Girls tell it like it is in My So-Called Enemy

As I watched “My So-Called Enemy,” a documentary that follows six Israeli and Palestinian teenage girls from a peace-building workshop in New Jersey in 2002 and back to the Middle East several years later, I couldn’t help but feel uncomfortable at times. The Palestinian young women refer to their Israeli counterparts exclusively as “Jews;” Hanin, a Palestinian Muslim, tells Gal, an Israeli Jew, that she should go back to Iran where her parents were born; Inas, a Palestinian Christian, tearfully tells the camera her father died of a heart condition when ambulances were prevented from entering their village during a lockdown.

Lisa Gossels’ film follows six teenage girls who attend a peace-building workshop in the U.S. and then return to their homes in Israel and the Palestinian territories. photo/lisa gossels

But I also felt a more general sense of awkwardness, that strange frenetic energy invariably emitted whenever teenage girls come together for the first time — though in this case a lot more was at stake in the us vs. them dynamic. But the beauty of this film is not simply that it looks at the Israeli-Palestinian conflict in a new way, it’s that it shows how the particularly vulnerable demographic of teenage girls attempts to deal with and understand the “enemy” — in this case, other teenage girls.

Sitting in director Lisa Gossels’s apartment a few days after watching the film, I told her about my discomfort — and she didn’t seem surprised. The point of the film is to highlight the voices not heard in the news and show the viewer “the realities of life on the ground,” she explained.

Gossels, a New York-based filmmaker who attended the Building Bridges for Peace program in 2002 — a particularly devastating year in Israel — said she was struck by the absence of any semblance of political correctness in the room of 22 girls ages 16 to 19. That they were so brutally honest with each other, she explained, created a depth of communication and allowed for intense, productive discussions. It also makes for a vivid viewing experience, where raw emotions — exhausting frustration, very real anger, and desperate hope —punctuate the budding friendships between the girls.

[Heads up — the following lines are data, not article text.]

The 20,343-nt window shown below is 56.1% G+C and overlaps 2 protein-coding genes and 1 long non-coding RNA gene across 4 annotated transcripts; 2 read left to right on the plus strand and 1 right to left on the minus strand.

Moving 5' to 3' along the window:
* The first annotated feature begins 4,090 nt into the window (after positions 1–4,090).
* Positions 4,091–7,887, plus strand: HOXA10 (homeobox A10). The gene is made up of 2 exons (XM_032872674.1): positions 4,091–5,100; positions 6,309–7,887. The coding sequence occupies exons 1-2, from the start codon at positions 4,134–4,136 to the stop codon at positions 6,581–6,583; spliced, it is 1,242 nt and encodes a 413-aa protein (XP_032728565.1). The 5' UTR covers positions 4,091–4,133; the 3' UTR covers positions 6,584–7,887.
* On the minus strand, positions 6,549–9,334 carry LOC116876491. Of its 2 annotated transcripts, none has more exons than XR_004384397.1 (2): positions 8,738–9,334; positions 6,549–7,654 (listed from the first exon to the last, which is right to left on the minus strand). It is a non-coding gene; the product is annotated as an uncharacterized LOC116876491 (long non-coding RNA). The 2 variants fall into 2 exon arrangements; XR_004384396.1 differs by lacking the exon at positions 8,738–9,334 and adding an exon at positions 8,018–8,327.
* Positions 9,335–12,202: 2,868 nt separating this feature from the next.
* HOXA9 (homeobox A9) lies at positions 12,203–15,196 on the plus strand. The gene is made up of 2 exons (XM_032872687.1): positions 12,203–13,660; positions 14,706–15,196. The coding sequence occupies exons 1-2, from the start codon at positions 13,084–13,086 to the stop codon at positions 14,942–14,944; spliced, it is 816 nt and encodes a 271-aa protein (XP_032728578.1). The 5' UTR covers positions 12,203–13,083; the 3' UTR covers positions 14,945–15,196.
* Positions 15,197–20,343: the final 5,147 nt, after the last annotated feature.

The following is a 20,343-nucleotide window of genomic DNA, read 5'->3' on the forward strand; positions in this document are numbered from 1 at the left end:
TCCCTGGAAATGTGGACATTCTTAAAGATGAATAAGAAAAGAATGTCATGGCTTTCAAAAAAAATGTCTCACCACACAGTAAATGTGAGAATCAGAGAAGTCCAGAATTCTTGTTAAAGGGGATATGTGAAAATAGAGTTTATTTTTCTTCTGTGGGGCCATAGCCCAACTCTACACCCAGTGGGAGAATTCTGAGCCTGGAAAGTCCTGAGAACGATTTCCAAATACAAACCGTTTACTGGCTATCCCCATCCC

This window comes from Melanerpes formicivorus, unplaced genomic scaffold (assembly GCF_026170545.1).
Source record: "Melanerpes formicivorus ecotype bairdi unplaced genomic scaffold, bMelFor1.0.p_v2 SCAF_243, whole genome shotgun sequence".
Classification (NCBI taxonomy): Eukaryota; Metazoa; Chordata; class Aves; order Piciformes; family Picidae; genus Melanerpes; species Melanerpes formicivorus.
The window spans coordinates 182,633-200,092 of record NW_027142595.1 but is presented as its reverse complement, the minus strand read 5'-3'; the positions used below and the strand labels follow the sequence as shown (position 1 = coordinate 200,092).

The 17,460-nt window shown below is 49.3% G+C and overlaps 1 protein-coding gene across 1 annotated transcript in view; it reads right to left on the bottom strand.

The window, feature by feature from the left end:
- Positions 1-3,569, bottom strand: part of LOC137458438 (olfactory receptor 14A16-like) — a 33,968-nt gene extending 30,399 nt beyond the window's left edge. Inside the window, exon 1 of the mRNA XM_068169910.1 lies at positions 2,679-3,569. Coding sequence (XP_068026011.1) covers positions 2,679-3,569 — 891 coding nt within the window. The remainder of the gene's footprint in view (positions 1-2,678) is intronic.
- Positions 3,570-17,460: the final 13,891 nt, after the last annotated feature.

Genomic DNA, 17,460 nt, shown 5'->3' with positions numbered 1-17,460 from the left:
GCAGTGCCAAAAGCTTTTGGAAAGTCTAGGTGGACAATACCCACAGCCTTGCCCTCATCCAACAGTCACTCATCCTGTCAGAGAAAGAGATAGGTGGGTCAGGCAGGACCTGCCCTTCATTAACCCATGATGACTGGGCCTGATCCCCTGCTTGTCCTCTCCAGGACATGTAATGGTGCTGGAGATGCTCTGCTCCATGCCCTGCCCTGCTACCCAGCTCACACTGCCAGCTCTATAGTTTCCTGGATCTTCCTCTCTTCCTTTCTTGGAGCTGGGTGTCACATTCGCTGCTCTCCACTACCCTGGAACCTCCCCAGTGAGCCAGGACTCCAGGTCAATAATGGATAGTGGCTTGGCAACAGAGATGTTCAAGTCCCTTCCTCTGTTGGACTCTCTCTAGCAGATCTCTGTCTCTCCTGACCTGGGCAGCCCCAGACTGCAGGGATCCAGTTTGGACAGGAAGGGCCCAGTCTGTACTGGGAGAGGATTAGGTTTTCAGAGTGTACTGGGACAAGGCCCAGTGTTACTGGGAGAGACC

For the rest of the article, visit www.tabletmag.com

 

This article is reprinted from Tablet Magazine, at tabletmag.com, the online magazine of Jewish news, ideas and culture.

 

JCC screening to foster interfaith dialogue

“My So-Called Enemy” will be shown 7 p.m. Wednesday, April 10 at the Osher Marin JCC, concluding its “Salaam, Shalom: Speaking of Peace” series.

Filmmaker Lisa Gossels will be present for a discussion following the screening. She will also attend a teen pizza party at 5:15 p.m. and after-dinner talk on stereotyping.

The free series is sponsored by a number of Marin faith organizations, and aims to promote dialogue and understanding among and between faith communities.

The film will be shown in the Hoytt theater at the JCC, 200 N. San Pedro Road, San Rafael. To attend the pizza party, RSVP by Monday, April 8: Call (415) 444-8080 or email ayoakum@marinjcc.org.